Here are your latest record reviews, courtesy of Kevin Bryan.
Deep Purple - Live in Europe (Talking Elephant). The reunion of the classic Purple line-up in 1993 would prove to be demon guitarist Ritchie Blackmore’s final stint with the band, and this impressive four-CD set brings together recordings of two shows from their highly successful European tour. The set list for the British rock legends’ gigs in Stuttgart and Birmingham was virtually identical, giving the adoring punters an opprtunity to immerse themselves in the delights
of perennial crowdpleasers such as Black Night, Child In Time and epic versions of their most famous creation, Smoke On The Water, with Blackmore and keyboard ace Jon Lord in particularly fine fettle throughout.
David Brent & Foregone Conclusion -Life On The Road (Caroline International). Ricky Gervais’s cringe-inducing alter ego is still as totally lacking in self-awareness as ever as he unveils this lovingly crafted debut album, released to tie in with the film of the same name. Brent’s approach to the art of songwriting is gloriously bereft of empathy or insight as he serves up a string of naggingly memorable musical spoofs for your delectation, including Lady Gypsy, Free Love
Freeway and the truly execrable Paris Nights.
Vangelis - Rosetta (Decca Records). This reclusive character is best remembered these days as the creator of stunning musical backdrops for films such as Chariots of Fire and Blade Runner, but much of the great man’s best work has been fuelled by his genuine fascination with the wonders of the cosmos, and that’s certainly the case with this compelling new Decca CD. The contents were inspired by the European Space Agency’s recent mission to land a probe on a comet as it hurtled through space, and the finished product is reassuringly just as elevating and epic as you might expect from a composer of Vangelis’s stature.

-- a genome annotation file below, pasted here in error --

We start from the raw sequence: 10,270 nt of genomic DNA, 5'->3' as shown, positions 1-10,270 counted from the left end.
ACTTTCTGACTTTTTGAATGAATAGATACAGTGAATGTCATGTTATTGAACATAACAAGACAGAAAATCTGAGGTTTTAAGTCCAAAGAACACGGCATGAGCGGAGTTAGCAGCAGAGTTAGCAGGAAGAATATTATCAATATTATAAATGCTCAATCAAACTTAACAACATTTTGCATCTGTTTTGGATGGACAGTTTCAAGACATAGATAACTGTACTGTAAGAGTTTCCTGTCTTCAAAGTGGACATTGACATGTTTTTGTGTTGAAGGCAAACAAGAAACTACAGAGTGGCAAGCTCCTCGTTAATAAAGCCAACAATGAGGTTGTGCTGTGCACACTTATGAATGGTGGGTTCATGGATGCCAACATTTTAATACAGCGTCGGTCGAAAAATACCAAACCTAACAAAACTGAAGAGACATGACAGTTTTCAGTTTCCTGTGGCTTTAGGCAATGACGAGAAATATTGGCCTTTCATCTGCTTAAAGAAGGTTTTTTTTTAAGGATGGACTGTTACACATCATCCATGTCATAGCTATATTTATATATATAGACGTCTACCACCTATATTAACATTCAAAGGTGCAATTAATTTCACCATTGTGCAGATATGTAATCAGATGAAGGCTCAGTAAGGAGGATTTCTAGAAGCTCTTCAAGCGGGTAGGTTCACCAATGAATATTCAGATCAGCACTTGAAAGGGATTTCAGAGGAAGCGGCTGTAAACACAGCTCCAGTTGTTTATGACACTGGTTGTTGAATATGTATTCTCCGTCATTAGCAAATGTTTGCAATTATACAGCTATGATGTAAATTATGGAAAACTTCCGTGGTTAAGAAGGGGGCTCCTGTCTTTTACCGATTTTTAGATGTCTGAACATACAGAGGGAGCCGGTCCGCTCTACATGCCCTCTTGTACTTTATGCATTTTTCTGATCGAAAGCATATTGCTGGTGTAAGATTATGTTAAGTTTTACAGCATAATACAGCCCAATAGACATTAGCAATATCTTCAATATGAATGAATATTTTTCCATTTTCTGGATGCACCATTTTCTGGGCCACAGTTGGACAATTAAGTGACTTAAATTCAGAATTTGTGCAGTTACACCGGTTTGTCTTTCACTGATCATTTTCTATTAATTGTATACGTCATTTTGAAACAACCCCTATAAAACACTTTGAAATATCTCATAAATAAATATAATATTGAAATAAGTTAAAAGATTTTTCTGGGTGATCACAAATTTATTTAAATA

The Snakes - “Once Bitten...” (Talking Elephant). This robust 1998 offering was the product of a fairly shortlived collaboration between former Whitesnake guitarists Micky Moody and Bernie Marsden and their three young Scandinavian cohorts. Echoes of their former outfit’s highly lucrative approach to musicmaking peremeate much of this richly rewarding exercise in bluesy hard rock as Norwegian frontman Johnny Lande emotes soulfully in standard David Coverdale mode amidst a flurry of bone-crunching guitar riffs.